One Patient's Positive Perspectives

Prognosis and Hope: Today, people with lupus are leading healthier lives and living longer than at any time in history, thanks to researchers who continue to discover more about the underlying science of the immune system. When I was first diagnosed with lupus almost twenty years ago, this was not the case, and prognosis that people heard was not encouraging.  Today life expectancy for lupus patient is much longer, and the information available about lupus life expectancy is more accurate and much more encouraging!

Other people’s negative lupus outlook

Lupus diagnosis, and other people’s’ negative idea of the prognosis

The first thing I heard from people after my lupus diagnosis was that my life expectancy might only be about ten years.  Some people acted as if I had received a death sentence, and it sure sounded like the statistics were pretty grim. I was a young wife and mother, my doctor was more encouraging than everyone else, and I was concerned, confused, and frankly a little afraid.  Why did everyone else think I was going to die prematurely, but my doctor said lupus was the good news in the diagnosis he had considered.  I was diagnosed twenty years ago.

Lupus information in “dark ages” before the Internet

Lupus information in the “dark ages” before the Internet

My lupus diagnosis came during the early days of the Internet, when finding out information required physically going to a library and spending time in study. Although this sounds very cliché, “back then” we didn’t have the world’s information at our fingertips, not at work, at home, and certainly not in mobile devices! We didn’t even handheld electronic devices then, and there were only a few of the earliest mobile phones out there, in the hands of the wealthy few.  It was definitely a totally different age and time, very unlike today’s information highway and instantaneous access to knowledge.  What a vast difference a mere two decades have made!

Most of the medical and patient information books about lupus in the libraries were ten to fifteen years old.  The bookstores were a little better, but not much.  They all said much the same thing about lupus life expectancy as the widely held “live ten years” fable.  There was little up-to-date information available to support a different outlook. Unfortunately, the false negative impression about life expectancy prevailed in what people thought then about lupus. Even though researchers had better information, the word was getting out very slowly, the old-fashioned way.  Access to accurate information was slim and hard to find.  Everyone pretty much still believed the ill-conceived fable.  I asked myself and my doctor, “do I only have about ten years to live?”  Fortunately, he knew better and encouraged me to be positive, but convincing other people was another matter!

Positive research results misconceived as negative news

How the grim 10-year lupus life expectancy myth started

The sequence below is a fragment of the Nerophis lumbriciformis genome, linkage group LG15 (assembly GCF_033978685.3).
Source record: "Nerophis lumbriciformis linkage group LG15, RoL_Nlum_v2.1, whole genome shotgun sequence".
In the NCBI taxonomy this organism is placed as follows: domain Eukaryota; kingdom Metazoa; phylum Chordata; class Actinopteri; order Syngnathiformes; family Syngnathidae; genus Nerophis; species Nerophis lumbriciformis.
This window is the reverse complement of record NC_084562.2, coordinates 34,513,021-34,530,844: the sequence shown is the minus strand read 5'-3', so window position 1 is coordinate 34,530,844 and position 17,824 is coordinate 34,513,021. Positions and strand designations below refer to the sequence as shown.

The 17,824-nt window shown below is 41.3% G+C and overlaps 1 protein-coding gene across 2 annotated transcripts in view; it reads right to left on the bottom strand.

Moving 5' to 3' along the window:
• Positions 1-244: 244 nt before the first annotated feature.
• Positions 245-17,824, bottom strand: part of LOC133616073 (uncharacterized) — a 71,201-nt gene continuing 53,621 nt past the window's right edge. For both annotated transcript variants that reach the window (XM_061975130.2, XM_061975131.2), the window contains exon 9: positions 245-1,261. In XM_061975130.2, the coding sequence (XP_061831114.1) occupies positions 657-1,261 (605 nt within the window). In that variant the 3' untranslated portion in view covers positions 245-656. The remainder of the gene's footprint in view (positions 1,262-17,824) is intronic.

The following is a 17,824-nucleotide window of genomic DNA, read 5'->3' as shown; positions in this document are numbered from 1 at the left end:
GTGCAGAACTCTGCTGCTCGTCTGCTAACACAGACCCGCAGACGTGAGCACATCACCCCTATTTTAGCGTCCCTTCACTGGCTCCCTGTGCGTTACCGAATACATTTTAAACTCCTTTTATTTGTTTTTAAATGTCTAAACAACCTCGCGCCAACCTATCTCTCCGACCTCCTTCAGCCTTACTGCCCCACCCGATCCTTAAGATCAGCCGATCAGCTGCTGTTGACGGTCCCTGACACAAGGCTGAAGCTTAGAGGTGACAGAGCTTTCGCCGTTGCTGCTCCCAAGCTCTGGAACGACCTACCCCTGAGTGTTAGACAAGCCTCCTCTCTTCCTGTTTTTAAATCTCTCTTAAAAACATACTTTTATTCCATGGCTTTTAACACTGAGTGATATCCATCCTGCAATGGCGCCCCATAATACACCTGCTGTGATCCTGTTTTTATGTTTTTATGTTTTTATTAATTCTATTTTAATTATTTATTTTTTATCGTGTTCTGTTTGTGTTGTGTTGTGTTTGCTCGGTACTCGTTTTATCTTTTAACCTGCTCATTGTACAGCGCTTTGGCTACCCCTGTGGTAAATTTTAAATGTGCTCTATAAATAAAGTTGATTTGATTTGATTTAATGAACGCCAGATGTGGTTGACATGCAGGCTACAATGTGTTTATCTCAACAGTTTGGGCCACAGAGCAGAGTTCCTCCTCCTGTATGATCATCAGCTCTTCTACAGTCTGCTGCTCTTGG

I recently learned where the original wrong concept about lupus life expectancy started.  Years ago, a major lupus research study was conducted over a ten-year period,  and the patients’ lupus status was  carefully followed for 10 years, and then the study ended.  The widely publicized results of this ten-year research project were shared with the medical community and the public.  The outcome was very good news for lupus patients.  At the end of the 10 year study, more than 80 percent of the lupus patients who started out taking part in the study were still alive. But that is not what people “heard” when they learned about study.

Somehow, the news reports and information that was repeated from report to report about the study became slightly turned-around and turned upside-down to communicate a vastly different, almost opposite message! Instead, a false conclusion was propagated, misinterpreting the ten-year study results to say that “life expectancy for lupus patients is ten years.” Maybe it would have been less confusing if the researchers had explained it this way, “most lupus patients survive at least ten years after their diagnosis, or longer.”  But the idea went out that way, and that is what seemed to stick in everyone’s minds.  So, when I received my prognosis, the first thing people thought was that I would probably die in ten years.  I am so glad that was wrong!!

New lupus outlooks!

Myth-blasting information, new lupus drugs and better prognosis

Now, there are some wonderful brand new medicines, such as the new biologic drugs like Rituximab (Rituxan) and Belimumab (Benlysta,) the latter of which was approved over a year ago by the FDA just for lupus, in March of 2010.  Belimumab is the first new drug approved by the FDA for systemic lupus in over fifty years.  Before that, the FDA had only approved three drugs for lupus: 1) aspirin, 2) prednisone, and 3) hydroxycholoroquine (Plaquenil.)

Our doctors and rheumatologists now know so much more about lupus than when the old “10-years” study was done.  And even though that study really gave good news, the news is even better now.  Doctors have learned more about lupus in the last ten to twenty years than in the 100 years before that.  There are more new biologic drugs in research and development, and many are successfully progressing through clinical trials. Some of these new drugs will stand next to belimumab to help treat lupus in more effective ways.

This is the best time in history to have Lupus… although Lupus is still incurable, it is very, very treatable!